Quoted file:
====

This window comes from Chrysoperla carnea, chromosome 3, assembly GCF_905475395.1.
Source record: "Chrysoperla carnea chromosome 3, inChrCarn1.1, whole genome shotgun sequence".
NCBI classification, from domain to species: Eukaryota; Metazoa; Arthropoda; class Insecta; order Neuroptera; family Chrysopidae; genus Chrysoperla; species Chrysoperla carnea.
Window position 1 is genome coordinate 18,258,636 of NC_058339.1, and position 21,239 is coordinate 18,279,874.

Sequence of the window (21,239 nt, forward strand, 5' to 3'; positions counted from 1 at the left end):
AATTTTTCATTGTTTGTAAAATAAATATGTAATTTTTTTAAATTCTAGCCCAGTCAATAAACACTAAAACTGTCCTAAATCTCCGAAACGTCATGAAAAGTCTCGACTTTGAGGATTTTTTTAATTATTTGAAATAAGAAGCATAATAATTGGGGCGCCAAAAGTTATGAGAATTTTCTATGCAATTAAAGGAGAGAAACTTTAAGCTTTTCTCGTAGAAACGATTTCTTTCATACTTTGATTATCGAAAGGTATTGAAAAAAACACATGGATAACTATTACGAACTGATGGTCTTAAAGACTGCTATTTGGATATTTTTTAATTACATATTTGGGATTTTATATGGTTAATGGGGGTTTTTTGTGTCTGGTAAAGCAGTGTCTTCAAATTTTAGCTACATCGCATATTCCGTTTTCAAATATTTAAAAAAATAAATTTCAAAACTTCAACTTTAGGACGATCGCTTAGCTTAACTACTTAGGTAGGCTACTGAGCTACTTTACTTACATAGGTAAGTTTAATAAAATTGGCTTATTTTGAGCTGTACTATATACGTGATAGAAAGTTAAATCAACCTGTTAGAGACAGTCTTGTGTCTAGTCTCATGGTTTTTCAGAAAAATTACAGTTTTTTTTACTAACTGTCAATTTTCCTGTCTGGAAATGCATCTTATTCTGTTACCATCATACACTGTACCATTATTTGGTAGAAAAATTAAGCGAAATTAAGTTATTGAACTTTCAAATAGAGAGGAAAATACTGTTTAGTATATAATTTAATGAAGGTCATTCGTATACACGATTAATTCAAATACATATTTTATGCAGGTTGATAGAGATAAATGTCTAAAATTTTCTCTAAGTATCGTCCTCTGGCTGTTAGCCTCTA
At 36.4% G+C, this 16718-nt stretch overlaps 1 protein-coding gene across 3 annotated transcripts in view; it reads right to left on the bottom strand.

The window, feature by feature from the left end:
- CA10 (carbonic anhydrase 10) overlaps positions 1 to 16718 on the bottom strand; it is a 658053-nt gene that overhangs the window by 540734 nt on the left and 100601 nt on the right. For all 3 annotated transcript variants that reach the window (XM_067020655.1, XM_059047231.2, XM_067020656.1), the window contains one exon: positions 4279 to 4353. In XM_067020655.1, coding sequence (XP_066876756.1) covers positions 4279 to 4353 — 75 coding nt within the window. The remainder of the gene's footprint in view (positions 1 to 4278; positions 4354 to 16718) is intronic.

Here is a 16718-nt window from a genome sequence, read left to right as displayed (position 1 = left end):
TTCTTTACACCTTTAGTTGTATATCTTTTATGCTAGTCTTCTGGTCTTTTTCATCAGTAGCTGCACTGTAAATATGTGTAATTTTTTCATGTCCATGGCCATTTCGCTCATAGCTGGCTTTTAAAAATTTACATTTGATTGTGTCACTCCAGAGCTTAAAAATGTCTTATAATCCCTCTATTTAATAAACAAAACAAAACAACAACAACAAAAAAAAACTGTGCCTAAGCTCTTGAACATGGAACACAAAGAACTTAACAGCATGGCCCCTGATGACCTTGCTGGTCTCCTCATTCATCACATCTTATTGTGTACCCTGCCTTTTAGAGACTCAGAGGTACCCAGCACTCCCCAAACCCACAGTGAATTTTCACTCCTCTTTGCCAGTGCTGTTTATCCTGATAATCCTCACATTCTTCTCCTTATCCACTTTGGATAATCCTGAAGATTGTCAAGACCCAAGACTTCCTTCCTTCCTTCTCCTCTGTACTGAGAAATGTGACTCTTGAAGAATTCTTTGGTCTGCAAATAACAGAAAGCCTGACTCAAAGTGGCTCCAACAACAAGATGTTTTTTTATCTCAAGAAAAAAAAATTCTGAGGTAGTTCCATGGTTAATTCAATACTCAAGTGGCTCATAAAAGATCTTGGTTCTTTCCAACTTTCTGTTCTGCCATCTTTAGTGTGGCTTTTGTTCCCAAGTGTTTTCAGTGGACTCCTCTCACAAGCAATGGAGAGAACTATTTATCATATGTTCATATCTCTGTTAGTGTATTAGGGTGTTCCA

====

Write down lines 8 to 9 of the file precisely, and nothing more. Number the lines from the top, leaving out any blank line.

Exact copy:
The window, feature by feature from the left end:
- CA10 (carbonic anhydrase 10) overlaps positions 1 to 16718 on the bottom strand; it is a 658053-nt gene that overhangs the window by 540734 nt on the left and 100601 nt on the right. For all 3 annotated transcript variants that reach the window (XM_067020655.1, XM_059047231.2, XM_067020656.1), the window contains one exon: positions 4279 to 4353. In XM_067020655.1, coding sequence (XP_066876756.1) covers positions 4279 to 4353 — 75 coding nt within the window. The remainder of the gene's footprint in view (positions 1 to 4278; positions 4354 to 16718) is intronic.